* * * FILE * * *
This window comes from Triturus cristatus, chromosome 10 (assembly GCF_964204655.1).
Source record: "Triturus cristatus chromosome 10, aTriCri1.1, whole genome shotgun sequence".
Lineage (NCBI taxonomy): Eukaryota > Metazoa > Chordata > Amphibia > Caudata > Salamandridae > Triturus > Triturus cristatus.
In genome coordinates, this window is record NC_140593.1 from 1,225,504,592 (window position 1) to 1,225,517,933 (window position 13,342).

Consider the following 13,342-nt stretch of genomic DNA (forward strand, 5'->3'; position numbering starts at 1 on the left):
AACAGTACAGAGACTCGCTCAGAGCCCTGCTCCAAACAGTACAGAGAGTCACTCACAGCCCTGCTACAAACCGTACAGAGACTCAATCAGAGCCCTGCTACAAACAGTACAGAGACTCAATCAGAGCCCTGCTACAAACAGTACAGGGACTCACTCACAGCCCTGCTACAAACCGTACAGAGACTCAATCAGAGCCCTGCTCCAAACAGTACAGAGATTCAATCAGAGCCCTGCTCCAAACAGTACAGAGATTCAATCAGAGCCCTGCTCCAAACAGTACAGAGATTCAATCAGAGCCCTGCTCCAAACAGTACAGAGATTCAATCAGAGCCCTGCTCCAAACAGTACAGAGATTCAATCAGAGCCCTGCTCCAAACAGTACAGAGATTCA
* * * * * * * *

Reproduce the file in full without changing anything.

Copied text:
This window comes from Triturus cristatus, chromosome 10 (assembly GCF_964204655.1).
Source record: "Triturus cristatus chromosome 10, aTriCri1.1, whole genome shotgun sequence".
Lineage (NCBI taxonomy): Eukaryota > Metazoa > Chordata > Amphibia > Caudata > Salamandridae > Triturus > Triturus cristatus.
In genome coordinates, this window is record NC_140593.1 from 1,225,504,592 (window position 1) to 1,225,517,933 (window position 13,342).

Consider the following 13,342-nt stretch of genomic DNA (forward strand, 5'->3'; position numbering starts at 1 on the left):
AACAGTACAGAGACTCGCTCAGAGCCCTGCTCCAAACAGTACAGAGAGTCACTCACAGCCCTGCTACAAACCGTACAGAGACTCAATCAGAGCCCTGCTACAAACAGTACAGAGACTCAATCAGAGCCCTGCTACAAACAGTACAGGGACTCACTCACAGCCCTGCTACAAACCGTACAGAGACTCAATCAGAGCCCTGCTCCAAACAGTACAGAGATTCAATCAGAGCCCTGCTCCAAACAGTACAGAGATTCAATCAGAGCCCTGCTCCAAACAGTACAGAGATTCAATCAGAGCCCTGCTCCAAACAGTACAGAGATTCAATCAGAGCCCTGCTCCAAACAGTACAGAGATTCAATCAGAGCCCTGCTCCAAACAGTACAGAGATTCA